RESIDENTS will be asked for their views on how to alleviate parking problems on Chesham's crowded streets.

A number of options have been put forward to ease congestion on the narrow streets in the town centre after many residents said it was their main concern about living in Chesham.

The parking situation on 44 roads around the town has been reviewed by contractor Jacobs Engineering over the past year and the plans are to go on display at a Town Hall meeting next month.

Chesham Town Council members are looking for residents' opinions on the proposals before they are then passed on to the county council, which is responsible for highway matters in Bucks.

Town clerk Bill Richards said: "It’s very important that Chesham’s public have a chance to comment on the plan and its specific proposals before the council feels it can endorse it in its entirety and pass over to Buckinghamshire County Council.

"The purpose of the meeting is not for individuals to raise personal complaints but comment in writing on proposals after viewing the document and plans during our consultation process.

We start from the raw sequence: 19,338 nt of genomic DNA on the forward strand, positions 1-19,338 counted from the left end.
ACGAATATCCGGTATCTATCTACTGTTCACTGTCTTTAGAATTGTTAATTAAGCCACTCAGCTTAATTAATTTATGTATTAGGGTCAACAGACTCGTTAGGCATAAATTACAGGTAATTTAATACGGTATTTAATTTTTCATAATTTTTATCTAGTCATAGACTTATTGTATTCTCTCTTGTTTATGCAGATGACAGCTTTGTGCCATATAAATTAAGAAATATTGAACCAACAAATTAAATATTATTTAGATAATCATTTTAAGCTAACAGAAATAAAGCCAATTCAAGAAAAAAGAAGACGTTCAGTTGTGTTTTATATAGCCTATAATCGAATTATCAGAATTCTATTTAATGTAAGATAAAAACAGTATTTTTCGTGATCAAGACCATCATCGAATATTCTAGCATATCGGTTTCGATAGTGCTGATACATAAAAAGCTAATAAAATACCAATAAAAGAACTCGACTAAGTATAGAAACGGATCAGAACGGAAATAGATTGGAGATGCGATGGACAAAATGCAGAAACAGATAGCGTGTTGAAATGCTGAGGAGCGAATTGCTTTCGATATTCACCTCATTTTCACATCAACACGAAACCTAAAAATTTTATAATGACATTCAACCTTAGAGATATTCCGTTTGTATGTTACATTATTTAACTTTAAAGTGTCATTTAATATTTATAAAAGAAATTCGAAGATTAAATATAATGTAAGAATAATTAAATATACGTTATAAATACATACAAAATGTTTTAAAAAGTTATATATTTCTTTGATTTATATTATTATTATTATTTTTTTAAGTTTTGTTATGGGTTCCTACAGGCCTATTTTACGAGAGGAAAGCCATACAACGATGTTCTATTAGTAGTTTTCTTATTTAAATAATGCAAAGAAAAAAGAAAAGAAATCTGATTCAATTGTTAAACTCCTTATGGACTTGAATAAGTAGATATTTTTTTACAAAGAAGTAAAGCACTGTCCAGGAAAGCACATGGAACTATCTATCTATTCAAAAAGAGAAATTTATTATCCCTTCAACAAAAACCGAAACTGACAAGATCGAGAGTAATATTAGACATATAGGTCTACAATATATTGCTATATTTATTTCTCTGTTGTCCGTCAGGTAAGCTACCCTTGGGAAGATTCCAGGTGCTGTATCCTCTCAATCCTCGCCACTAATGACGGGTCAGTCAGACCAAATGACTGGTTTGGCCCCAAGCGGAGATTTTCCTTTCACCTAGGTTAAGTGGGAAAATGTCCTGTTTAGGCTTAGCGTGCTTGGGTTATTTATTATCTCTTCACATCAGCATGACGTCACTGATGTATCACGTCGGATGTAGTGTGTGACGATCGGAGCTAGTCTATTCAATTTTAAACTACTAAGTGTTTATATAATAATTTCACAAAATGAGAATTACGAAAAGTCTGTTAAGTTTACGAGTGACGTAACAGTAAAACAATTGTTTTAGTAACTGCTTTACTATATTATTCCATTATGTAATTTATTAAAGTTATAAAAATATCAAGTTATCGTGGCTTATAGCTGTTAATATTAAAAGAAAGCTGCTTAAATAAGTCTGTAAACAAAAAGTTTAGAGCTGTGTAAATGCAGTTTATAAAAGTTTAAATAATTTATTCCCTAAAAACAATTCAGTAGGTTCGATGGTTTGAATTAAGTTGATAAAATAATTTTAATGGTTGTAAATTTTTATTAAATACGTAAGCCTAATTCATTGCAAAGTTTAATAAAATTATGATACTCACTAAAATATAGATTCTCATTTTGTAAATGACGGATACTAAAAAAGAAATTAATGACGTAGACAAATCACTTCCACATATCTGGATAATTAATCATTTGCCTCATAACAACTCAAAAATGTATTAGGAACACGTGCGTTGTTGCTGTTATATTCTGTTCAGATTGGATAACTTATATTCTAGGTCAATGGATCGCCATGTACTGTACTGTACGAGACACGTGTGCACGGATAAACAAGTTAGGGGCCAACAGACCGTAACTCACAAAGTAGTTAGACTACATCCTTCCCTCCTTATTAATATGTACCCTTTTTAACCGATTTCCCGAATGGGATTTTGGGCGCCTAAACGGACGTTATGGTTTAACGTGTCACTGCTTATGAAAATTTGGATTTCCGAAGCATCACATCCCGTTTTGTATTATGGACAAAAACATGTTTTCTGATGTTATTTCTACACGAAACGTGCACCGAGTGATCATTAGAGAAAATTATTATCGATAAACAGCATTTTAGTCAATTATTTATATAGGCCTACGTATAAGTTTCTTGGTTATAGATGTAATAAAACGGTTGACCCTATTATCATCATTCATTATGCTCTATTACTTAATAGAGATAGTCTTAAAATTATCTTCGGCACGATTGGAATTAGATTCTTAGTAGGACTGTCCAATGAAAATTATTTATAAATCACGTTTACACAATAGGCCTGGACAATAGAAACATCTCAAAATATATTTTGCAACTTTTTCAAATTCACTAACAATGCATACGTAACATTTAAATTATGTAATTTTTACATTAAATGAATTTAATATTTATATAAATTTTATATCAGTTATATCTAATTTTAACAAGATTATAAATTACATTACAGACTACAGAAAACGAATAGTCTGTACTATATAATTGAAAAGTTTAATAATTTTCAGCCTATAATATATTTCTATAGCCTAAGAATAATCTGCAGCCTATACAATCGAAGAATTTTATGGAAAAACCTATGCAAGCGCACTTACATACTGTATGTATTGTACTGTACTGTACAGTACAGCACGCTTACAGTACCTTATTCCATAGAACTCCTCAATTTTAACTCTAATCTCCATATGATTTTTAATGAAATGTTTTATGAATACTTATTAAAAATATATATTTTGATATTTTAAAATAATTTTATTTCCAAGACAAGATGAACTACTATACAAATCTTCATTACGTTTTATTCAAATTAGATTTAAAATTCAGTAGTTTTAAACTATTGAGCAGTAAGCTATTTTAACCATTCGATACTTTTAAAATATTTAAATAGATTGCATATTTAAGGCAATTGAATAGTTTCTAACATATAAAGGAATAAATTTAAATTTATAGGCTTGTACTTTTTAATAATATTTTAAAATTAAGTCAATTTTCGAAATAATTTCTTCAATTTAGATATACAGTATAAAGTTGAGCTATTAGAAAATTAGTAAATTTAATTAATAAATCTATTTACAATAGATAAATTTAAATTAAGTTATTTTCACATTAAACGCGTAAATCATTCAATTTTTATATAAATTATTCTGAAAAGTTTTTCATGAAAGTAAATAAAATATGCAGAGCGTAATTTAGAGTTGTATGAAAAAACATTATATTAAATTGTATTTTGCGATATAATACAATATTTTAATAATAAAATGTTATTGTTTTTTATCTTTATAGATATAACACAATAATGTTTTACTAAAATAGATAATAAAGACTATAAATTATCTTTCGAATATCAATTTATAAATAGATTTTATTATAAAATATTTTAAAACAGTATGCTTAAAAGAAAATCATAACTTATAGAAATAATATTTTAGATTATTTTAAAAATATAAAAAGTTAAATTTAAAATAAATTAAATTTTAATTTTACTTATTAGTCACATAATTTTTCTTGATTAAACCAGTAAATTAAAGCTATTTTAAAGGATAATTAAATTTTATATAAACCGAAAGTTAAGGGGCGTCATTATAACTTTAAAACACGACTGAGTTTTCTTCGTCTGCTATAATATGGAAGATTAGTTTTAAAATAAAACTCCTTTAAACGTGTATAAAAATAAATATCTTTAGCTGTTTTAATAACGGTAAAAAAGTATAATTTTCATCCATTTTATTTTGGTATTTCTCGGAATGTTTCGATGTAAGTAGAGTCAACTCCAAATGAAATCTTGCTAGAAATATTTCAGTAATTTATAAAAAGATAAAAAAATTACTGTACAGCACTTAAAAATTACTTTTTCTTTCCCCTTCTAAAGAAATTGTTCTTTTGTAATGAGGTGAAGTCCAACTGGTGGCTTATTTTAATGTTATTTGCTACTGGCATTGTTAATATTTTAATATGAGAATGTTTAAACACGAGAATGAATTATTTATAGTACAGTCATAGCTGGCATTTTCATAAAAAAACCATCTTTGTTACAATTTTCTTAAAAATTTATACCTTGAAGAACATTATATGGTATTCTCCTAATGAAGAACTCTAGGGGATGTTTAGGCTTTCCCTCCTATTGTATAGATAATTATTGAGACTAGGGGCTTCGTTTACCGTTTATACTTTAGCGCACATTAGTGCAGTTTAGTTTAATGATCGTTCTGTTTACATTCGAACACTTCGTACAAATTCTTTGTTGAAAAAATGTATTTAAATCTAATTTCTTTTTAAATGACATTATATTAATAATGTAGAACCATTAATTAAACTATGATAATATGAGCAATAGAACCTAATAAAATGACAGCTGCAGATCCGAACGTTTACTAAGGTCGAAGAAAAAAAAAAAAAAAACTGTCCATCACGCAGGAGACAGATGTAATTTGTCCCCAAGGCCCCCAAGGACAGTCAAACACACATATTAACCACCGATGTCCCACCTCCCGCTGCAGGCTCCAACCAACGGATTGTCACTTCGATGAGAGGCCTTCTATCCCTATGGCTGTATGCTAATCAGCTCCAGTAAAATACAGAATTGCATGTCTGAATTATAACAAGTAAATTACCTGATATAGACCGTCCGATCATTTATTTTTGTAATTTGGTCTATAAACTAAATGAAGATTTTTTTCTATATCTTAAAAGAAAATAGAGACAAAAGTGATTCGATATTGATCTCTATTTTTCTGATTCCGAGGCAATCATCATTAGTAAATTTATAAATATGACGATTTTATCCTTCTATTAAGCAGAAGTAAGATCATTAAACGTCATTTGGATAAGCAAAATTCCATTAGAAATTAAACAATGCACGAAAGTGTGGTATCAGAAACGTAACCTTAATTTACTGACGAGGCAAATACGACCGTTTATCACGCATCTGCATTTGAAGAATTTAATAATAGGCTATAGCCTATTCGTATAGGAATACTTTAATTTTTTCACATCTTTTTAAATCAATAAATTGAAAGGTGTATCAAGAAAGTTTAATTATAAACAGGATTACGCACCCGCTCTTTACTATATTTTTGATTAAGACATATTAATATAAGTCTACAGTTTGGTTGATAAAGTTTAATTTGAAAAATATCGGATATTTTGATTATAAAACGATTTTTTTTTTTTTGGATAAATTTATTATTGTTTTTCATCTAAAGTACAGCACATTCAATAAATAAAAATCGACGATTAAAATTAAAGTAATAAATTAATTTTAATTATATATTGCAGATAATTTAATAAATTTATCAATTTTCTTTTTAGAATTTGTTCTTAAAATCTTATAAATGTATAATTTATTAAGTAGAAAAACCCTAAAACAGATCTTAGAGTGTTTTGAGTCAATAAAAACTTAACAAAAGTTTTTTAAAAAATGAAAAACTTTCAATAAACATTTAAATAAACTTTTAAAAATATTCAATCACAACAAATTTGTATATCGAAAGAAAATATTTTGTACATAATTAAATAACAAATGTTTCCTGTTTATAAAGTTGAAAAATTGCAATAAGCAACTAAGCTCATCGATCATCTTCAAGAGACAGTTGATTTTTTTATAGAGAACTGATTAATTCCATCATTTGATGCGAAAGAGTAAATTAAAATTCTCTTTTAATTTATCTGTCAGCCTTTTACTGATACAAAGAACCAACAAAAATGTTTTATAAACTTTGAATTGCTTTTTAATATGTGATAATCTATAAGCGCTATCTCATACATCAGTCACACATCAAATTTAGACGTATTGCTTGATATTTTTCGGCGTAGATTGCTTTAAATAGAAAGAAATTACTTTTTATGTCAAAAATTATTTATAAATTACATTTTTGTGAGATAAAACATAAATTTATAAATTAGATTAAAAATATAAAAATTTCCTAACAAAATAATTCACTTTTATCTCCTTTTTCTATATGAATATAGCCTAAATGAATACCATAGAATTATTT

"Once these observations have been received, we will be feeding them into the final plan. We look forward to hearing residents’ views on the matter."

Among the proposals to be put forward are introducing more double yellow lines, daytime restrictions, limited waiting zones, residents’ parking permits and shared use parking.

The meeting, which will be chaired by town mayor Mark Shaw, takes place at Chesham Town Hall at 6.30pm on Tuesday, April 1.

A consultation lasting six weeks will be launched at the meeting.

Responses can be made in writing to the council at the Town Hall or by going to from April 1.

Meanwhile a trial of new car parking charges in the Catlings car park will be introduced on the same day.

Users can either pay on entry for a known time, or pay an initial nominal fee before settling up the difference as they leave if they do not know how long they intend to stop for.

An automatic number plate recognition system will keep a log of cars entering and leaving the car park to ensure motorists don't cheat the system. The cameras will also provide Chiltern District Council, which is introducing the scheme, with the information needed for evaluation at the end of the trial period.

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